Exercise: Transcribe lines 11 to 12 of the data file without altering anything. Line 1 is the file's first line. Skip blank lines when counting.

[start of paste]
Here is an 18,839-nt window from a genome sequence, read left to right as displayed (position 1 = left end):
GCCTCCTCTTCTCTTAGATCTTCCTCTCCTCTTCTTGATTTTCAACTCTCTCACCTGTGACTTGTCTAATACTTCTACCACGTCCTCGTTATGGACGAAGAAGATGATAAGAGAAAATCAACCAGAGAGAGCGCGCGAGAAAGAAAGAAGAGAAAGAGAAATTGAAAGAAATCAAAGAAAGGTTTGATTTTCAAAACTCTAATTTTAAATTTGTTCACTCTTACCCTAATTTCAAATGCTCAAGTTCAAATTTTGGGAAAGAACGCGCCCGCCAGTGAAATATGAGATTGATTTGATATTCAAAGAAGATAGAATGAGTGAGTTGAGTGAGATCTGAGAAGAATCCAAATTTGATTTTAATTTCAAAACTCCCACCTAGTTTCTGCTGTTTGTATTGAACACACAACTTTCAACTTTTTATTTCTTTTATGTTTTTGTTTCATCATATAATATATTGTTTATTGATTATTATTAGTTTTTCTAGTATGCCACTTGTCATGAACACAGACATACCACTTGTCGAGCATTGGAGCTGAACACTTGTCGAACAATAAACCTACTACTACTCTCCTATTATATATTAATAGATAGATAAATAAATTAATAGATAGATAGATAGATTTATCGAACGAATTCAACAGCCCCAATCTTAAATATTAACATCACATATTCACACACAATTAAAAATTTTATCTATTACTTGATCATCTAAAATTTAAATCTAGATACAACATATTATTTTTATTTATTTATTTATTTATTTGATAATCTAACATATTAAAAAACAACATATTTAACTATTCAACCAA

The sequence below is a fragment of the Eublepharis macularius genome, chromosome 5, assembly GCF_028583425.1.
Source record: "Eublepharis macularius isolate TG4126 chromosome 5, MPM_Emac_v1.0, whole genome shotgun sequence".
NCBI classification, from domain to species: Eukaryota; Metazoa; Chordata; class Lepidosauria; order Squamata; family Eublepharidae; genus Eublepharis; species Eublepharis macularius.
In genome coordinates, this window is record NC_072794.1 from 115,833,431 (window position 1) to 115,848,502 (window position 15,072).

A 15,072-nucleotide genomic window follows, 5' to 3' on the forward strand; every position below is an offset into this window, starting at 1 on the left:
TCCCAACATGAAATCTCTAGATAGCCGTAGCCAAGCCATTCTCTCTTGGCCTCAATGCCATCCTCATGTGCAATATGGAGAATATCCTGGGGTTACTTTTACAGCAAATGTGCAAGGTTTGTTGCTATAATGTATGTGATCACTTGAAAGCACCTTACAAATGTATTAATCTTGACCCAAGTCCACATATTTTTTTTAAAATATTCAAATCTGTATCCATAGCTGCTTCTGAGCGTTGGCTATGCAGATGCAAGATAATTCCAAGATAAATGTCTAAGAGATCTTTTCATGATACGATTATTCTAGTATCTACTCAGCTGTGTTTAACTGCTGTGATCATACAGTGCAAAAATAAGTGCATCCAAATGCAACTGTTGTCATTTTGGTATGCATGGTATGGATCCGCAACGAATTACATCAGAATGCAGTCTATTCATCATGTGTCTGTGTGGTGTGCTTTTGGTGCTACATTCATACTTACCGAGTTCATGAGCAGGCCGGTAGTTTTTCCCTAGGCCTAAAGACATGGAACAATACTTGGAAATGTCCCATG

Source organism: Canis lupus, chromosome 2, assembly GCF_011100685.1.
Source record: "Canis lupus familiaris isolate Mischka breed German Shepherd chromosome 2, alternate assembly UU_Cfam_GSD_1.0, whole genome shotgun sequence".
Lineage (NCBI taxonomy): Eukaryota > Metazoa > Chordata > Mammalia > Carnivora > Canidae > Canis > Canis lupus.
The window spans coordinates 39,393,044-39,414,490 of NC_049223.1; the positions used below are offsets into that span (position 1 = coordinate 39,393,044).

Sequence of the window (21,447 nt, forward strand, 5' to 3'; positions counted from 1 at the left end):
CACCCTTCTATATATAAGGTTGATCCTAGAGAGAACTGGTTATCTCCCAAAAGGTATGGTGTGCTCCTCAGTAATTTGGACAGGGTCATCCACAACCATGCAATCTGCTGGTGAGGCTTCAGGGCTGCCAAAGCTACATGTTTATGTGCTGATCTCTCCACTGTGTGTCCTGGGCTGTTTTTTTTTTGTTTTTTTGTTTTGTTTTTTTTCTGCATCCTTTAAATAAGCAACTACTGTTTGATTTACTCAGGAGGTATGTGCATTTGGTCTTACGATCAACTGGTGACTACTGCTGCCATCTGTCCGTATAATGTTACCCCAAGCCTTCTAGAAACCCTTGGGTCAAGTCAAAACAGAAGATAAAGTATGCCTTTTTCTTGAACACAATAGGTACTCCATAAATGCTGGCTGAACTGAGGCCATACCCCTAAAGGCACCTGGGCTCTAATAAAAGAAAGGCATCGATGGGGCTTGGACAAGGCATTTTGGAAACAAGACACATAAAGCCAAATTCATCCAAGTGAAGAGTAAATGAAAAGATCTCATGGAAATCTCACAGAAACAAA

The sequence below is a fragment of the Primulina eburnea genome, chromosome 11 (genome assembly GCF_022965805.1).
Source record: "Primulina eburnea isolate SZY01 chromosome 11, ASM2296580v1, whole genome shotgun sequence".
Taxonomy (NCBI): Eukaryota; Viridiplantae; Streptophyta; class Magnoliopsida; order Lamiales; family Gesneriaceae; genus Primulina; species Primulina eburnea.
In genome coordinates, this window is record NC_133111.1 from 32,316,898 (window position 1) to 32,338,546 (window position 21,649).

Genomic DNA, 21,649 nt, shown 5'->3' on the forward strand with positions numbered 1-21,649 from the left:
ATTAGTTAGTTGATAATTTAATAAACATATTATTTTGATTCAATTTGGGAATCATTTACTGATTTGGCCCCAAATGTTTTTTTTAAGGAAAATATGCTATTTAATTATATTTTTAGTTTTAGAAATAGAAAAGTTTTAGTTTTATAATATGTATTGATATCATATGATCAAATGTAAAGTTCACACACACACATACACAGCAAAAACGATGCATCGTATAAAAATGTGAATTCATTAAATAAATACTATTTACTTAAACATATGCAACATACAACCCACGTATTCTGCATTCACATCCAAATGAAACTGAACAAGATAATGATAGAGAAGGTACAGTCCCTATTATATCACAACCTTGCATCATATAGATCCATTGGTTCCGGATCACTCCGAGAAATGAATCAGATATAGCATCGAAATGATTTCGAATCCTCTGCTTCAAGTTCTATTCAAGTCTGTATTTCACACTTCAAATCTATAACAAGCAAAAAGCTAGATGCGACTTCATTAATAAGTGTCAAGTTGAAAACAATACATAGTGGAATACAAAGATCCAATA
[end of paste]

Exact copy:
Lineage (NCBI taxonomy): Eukaryota > Metazoa > Chordata > Mammalia > Carnivora > Canidae > Canis > Canis lupus.
The window spans coordinates 39,393,044-39,414,490 of NC_049223.1; the positions used below are offsets into that span (position 1 = coordinate 39,393,044).